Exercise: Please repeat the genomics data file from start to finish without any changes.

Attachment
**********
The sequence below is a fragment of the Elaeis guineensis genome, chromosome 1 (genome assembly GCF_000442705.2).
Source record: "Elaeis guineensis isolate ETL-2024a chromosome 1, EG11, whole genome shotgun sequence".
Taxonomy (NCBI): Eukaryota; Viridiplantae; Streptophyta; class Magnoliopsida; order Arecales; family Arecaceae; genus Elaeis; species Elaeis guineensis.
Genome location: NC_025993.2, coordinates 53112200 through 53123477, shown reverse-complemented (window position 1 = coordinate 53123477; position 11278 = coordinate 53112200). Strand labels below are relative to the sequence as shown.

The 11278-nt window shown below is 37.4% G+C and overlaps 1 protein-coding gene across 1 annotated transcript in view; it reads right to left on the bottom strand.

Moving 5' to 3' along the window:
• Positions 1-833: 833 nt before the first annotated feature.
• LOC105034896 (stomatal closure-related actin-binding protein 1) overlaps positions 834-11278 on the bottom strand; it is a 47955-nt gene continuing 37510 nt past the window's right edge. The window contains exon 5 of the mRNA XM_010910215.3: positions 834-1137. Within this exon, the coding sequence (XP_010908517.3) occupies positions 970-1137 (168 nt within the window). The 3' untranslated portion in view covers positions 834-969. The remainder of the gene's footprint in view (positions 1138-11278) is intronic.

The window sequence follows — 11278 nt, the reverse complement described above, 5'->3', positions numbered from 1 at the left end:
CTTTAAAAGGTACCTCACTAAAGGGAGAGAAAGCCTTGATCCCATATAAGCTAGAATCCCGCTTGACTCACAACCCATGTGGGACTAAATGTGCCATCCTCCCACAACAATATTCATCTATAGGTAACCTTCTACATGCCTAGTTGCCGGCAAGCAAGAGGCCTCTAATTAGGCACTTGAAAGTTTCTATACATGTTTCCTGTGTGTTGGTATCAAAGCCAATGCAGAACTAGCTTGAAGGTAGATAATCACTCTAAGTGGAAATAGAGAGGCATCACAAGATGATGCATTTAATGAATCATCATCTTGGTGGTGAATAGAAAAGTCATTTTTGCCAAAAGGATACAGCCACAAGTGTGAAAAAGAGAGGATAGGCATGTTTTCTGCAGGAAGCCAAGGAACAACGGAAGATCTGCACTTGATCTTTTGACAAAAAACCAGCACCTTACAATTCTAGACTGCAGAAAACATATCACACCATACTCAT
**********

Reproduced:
The sequence below is a fragment of the Elaeis guineensis genome, chromosome 1 (genome assembly GCF_000442705.2).
Source record: "Elaeis guineensis isolate ETL-2024a chromosome 1, EG11, whole genome shotgun sequence".
Taxonomy (NCBI): Eukaryota; Viridiplantae; Streptophyta; class Magnoliopsida; order Arecales; family Arecaceae; genus Elaeis; species Elaeis guineensis.
Genome location: NC_025993.2, coordinates 53112200 through 53123477, shown reverse-complemented (window position 1 = coordinate 53123477; position 11278 = coordinate 53112200). Strand labels below are relative to the sequence as shown.

The 11278-nt window shown below is 37.4% G+C and overlaps 1 protein-coding gene across 1 annotated transcript in view; it reads right to left on the bottom strand.

Moving 5' to 3' along the window:
• Positions 1-833: 833 nt before the first annotated feature.
• LOC105034896 (stomatal closure-related actin-binding protein 1) overlaps positions 834-11278 on the bottom strand; it is a 47955-nt gene continuing 37510 nt past the window's right edge. The window contains exon 5 of the mRNA XM_010910215.3: positions 834-1137. Within this exon, the coding sequence (XP_010908517.3) occupies positions 970-1137 (168 nt within the window). The 3' untranslated portion in view covers positions 834-969. The remainder of the gene's footprint in view (positions 1138-11278) is intronic.

The window sequence follows — 11278 nt, the reverse complement described above, 5'->3', positions numbered from 1 at the left end:
CTTTAAAAGGTACCTCACTAAAGGGAGAGAAAGCCTTGATCCCATATAAGCTAGAATCCCGCTTGACTCACAACCCATGTGGGACTAAATGTGCCATCCTCCCACAACAATATTCATCTATAGGTAACCTTCTACATGCCTAGTTGCCGGCAAGCAAGAGGCCTCTAATTAGGCACTTGAAAGTTTCTATACATGTTTCCTGTGTGTTGGTATCAAAGCCAATGCAGAACTAGCTTGAAGGTAGATAATCACTCTAAGTGGAAATAGAGAGGCATCACAAGATGATGCATTTAATGAATCATCATCTTGGTGGTGAATAGAAAAGTCATTTTTGCCAAAAGGATACAGCCACAAGTGTGAAAAAGAGAGGATAGGCATGTTTTCTGCAGGAAGCCAAGGAACAACGGAAGATCTGCACTTGATCTTTTGACAAAAAACCAGCACCTTACAATTCTAGACTGCAGAAAACATATCACACCATACTCAT